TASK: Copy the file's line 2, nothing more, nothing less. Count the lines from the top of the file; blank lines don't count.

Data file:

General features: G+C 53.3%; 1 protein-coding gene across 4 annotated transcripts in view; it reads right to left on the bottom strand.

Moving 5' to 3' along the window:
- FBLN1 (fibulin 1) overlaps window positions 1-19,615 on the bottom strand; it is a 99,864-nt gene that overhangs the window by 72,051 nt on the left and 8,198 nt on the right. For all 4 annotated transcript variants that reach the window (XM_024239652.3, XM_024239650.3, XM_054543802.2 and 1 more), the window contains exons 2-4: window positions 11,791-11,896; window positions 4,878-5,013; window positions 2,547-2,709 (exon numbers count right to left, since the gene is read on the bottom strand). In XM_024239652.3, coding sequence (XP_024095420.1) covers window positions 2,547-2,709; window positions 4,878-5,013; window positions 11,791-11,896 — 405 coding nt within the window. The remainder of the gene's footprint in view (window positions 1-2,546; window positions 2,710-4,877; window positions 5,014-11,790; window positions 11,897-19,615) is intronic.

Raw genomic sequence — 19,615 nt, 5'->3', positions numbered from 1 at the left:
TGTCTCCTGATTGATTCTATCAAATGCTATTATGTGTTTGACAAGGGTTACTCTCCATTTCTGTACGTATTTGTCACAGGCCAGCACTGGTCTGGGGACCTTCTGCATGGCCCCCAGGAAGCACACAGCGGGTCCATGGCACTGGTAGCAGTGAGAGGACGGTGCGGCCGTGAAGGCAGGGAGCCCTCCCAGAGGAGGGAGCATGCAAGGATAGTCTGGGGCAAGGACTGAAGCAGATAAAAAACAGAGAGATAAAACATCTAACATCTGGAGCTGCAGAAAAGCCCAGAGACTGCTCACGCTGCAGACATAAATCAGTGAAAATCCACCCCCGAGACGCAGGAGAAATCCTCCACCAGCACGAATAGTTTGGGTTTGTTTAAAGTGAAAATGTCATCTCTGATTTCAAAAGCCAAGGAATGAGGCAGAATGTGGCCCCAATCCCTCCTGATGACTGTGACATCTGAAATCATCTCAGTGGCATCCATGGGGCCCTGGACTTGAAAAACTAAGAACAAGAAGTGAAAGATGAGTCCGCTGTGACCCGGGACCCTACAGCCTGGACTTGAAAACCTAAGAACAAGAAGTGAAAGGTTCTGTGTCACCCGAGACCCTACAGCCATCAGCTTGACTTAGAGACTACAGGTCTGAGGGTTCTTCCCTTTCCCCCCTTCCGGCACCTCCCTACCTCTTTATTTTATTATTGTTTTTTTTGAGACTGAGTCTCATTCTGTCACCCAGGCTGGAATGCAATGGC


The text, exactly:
Moving 5' to 3' along the window: